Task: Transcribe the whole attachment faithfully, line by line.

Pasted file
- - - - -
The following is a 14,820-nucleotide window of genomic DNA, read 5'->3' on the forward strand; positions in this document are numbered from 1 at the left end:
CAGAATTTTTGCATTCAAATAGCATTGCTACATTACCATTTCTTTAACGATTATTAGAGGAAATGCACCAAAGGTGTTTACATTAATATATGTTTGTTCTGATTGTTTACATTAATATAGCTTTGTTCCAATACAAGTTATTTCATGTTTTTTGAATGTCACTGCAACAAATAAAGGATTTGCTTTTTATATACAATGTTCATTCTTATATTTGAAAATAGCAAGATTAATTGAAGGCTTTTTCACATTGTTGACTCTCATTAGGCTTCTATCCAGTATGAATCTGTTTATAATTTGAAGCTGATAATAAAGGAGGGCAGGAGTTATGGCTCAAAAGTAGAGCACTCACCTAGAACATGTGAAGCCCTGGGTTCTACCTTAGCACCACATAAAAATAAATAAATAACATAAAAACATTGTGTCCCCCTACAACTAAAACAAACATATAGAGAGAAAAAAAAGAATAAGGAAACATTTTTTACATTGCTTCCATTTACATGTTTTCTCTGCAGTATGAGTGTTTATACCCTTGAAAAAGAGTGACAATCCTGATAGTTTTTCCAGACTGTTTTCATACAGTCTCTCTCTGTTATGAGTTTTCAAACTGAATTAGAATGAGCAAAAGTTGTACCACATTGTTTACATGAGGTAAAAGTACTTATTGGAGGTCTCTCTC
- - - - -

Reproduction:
The following is a 14,820-nucleotide window of genomic DNA, read 5'->3' on the forward strand; positions in this document are numbered from 1 at the left end:
CAGAATTTTTGCATTCAAATAGCATTGCTACATTACCATTTCTTTAACGATTATTAGAGGAAATGCACCAAAGGTGTTTACATTAATATATGTTTGTTCTGATTGTTTACATTAATATAGCTTTGTTCCAATACAAGTTATTTCATGTTTTTTGAATGTCACTGCAACAAATAAAGGATTTGCTTTTTATATACAATGTTCATTCTTATATTTGAAAATAGCAAGATTAATTGAAGGCTTTTTCACATTGTTGACTCTCATTAGGCTTCTATCCAGTATGAATCTGTTTATAATTTGAAGCTGATAATAAAGGAGGGCAGGAGTTATGGCTCAAAAGTAGAGCACTCACCTAGAACATGTGAAGCCCTGGGTTCTACCTTAGCACCACATAAAAATAAATAAATAACATAAAAACATTGTGTCCCCCTACAACTAAAACAAACATATAGAGAGAAAAAAAAGAATAAGGAAACATTTTTTACATTGCTTCCATTTACATGTTTTCTCTGCAGTATGAGTGTTTATACCCTTGAAAAAGAGTGACAATCCTGATAGTTTTTCCAGACTGTTTTCATACAGTCTCTCTCTGTTATGAGTTTTCAAACTGAATTAGAATGAGCAAAAGTTGTACCACATTGTTTACATGAGGTAAAAGTACTTATTGGAGGTCTCTCTC